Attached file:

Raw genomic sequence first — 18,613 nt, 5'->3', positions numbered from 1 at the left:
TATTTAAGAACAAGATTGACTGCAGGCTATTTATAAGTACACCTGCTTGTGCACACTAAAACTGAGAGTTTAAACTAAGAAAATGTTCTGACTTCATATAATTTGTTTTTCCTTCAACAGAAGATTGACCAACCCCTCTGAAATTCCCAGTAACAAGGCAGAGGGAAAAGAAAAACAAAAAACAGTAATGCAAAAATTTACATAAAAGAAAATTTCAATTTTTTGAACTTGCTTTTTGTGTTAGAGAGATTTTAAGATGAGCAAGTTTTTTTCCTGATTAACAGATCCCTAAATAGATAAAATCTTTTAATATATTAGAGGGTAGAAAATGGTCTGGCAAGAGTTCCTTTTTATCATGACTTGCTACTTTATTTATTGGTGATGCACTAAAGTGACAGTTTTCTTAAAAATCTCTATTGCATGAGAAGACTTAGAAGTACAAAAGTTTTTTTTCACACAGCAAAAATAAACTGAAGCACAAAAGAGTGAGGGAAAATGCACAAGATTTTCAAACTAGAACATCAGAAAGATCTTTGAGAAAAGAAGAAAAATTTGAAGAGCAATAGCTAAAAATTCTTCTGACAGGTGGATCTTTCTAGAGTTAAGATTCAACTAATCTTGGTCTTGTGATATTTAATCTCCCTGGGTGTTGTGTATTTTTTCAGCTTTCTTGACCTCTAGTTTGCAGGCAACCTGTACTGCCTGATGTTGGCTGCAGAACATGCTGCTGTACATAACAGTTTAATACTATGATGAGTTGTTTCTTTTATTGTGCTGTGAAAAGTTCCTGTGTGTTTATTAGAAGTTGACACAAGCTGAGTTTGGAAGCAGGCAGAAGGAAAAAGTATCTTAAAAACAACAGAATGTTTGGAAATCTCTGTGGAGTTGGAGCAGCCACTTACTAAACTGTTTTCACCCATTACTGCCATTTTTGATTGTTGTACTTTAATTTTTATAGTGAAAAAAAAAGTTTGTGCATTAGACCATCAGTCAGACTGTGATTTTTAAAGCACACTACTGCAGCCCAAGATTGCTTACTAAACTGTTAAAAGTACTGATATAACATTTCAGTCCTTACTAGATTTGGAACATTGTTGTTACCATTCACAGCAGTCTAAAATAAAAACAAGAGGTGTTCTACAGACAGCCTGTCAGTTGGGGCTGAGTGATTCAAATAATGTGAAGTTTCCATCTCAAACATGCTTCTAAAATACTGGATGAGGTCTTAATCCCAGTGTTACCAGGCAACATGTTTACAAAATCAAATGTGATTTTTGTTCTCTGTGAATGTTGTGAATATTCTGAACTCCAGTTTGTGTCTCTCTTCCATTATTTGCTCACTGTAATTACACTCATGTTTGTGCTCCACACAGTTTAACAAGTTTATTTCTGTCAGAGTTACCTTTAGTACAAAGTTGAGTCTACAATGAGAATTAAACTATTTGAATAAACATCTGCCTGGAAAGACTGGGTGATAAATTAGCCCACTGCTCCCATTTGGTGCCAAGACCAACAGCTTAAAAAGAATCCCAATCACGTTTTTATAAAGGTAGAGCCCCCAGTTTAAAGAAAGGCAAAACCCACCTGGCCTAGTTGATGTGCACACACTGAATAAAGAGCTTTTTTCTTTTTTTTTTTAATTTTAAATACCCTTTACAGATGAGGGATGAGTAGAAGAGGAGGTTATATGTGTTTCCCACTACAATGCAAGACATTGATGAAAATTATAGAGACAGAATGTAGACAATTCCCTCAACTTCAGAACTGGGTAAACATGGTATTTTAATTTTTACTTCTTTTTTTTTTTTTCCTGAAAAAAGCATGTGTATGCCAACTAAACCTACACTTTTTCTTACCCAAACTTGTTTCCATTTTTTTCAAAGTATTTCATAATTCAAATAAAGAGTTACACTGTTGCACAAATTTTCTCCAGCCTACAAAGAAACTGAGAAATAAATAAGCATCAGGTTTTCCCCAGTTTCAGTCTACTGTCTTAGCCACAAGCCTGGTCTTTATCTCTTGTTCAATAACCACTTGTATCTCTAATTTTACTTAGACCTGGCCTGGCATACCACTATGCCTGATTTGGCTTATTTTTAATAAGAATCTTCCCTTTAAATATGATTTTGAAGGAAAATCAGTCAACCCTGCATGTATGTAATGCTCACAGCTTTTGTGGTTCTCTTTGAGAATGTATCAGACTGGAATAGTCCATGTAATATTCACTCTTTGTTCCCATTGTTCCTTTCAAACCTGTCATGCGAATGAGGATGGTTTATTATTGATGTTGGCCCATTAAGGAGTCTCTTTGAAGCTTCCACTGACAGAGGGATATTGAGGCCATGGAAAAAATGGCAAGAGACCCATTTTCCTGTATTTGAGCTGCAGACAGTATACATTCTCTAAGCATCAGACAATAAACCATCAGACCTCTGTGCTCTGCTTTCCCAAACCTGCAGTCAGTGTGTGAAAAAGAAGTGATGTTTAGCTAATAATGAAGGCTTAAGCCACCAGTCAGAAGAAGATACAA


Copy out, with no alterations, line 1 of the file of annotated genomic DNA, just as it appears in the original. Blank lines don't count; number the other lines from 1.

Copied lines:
Raw genomic sequence first — 18,613 nt, 5'->3', positions numbered from 1 at the left: